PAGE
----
Science Story October 2021
Brittney Cleveland - Water and bugs
It’s interesting how a scientist’s research trajectory can change over a summer. One minute you’re all about the deep blue sea, and the next minute you’re overturning river rocks to find insects.
That’s one of the cool things about science. You never know where it may lead you, both geographically and intellectually. Brittney Cleveland is a graduate of California State University, Dominguez Hills, and a native of Los Angeles. She has spent her last two summers at RMBL. In 2020, her research at RMBL was funded through the National Science Foundation’s REU (Research Experience for Undergraduates) program. In 2021, she was awarded the Ryan Brown Fellowship, a RMBL fund established in 2000 in memory of former RMBL student Ryan Kenneth Brown.
Brittney graduated with a Bachelor of Science in ecology and environmental sciences, and she saw herself becoming a marine biologist. But that was before RMBL captured her imagination. Here she was, high in the Colorado Rockies, studying micro invertebrates in the ponds at RMBL last year and, this summer, studying the food source of trout in the East River.
These adventures came about because although Brittney was leaning toward marine biology, she wanted to have a more well-rounded knowledge base as well as get some field research experience under her belt. The REU program at RMBL offered a way to do both. That’s how she ended up measuring the food sources of East River trout to see how a changing climate is affecting them.
As it happens, the trout like to feed on invertebrates that spend their juvenile lives on the riverbed. Some species of mayflies, mosquitoes, midges, and black flies start off in an aquatic form and then become terrestrial as adults. Trout prefer to cruise the riverbed feeding on the aquatic juveniles just as they emerge from their eggs. But as the climate has warmed, so has the river, and the warmer water triggers these aquatic insects to develop faster and leave the water sooner, which forces the trout to come to the surface to feed. Researchers want to know if the trout will be able to keep up with these changes.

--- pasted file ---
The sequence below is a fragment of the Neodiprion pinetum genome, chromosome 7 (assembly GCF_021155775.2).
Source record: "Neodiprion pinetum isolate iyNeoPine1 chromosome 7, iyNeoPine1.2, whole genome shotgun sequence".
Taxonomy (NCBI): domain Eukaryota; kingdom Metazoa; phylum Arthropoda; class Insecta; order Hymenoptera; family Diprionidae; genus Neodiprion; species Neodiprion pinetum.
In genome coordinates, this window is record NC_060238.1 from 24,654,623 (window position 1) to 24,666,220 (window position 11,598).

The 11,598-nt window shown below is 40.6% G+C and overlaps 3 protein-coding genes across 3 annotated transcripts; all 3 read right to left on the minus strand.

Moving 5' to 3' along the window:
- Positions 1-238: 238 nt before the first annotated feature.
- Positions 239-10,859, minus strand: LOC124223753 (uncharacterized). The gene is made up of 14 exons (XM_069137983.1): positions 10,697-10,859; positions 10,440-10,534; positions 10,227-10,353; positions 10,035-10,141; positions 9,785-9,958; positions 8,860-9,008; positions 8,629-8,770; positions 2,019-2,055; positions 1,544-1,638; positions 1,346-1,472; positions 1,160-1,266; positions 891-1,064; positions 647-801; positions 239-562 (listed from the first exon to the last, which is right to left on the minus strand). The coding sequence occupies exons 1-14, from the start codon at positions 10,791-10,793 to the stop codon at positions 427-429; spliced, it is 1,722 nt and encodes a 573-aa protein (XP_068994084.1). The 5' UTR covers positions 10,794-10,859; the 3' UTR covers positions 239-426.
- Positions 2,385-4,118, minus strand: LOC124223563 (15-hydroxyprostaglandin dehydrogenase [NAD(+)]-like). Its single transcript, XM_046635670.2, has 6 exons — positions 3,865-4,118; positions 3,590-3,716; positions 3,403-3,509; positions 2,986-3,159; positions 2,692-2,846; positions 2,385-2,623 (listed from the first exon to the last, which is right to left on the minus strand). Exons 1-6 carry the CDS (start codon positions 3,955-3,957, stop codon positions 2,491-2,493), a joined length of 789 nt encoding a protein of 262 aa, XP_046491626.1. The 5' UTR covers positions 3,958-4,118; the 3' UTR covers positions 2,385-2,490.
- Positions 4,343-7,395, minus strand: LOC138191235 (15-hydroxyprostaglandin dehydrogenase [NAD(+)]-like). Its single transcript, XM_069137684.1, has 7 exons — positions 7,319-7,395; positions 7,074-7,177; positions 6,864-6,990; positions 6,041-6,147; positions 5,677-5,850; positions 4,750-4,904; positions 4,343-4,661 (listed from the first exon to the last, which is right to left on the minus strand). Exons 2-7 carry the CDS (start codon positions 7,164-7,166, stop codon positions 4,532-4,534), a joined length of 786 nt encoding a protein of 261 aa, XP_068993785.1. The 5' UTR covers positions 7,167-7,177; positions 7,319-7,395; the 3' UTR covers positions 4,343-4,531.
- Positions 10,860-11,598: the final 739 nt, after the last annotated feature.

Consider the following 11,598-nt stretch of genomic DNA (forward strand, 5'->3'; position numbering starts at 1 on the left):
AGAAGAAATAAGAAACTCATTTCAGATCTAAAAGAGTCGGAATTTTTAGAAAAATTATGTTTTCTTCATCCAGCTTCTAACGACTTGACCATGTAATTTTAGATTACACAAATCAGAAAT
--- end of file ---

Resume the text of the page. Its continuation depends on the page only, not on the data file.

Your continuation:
Brittney’s specific project involved identifying, classifying, and measuring how much of the trout’s food comes from aquatic versus terrestrial insects. This summer, her work was affected by the season’s unusually heavy monsoon rains. As terrestrial insects don’t fly in the rain, there were fewer numbers coming to the river, putting less of that food source on the menu.
Finding the aquatic insects was a matter of collecting what she could find under rocks. But then Brittney’s task was to identify and count them under a microscope. And that unexpectedly turned out to be the funnest part of the research. Although Brittney said that looking at insects through a microscope for several hours can make your head spin, she added, “I was in another world. I got to see who they live around, what they like to live in; it was like being with aliens.”
The research is part of a larger study being conducted by Brad Taylor, assistant professor at North Carolina State University, who is looking at the effects of climate change on the river ecosystem. He and his colleagues are hoping to get an NSF grant to continue the research.
Brittney hopes they get the grant, too, especially if it allows her to return to the project at RMBL. She admits that the experience has given her a dilemma, though not an unhappy one. “I think I am being persuaded to go into freshwater ecosystems,” she said. “I also liked working with the insects, which is something I never thought I would hear myself say.”
Brittney Cleveland holds a Bachelor of Science degree in ecology and environmental sciences. She has been doing research at RMBL for the past two summers. Studying aquatics under Brad Taylor’s lab, she collected data on detritus processing in the montane ponds by non-caddisfly taxa during summer 2020 and invertebrate input into the East River during summer 2021. She plans to attend graduate school in 2022 and hopes to continue research at RMBL focusing on river ecology. Brittney is a marine biologist at a Los Angeles aquarium where she teaches.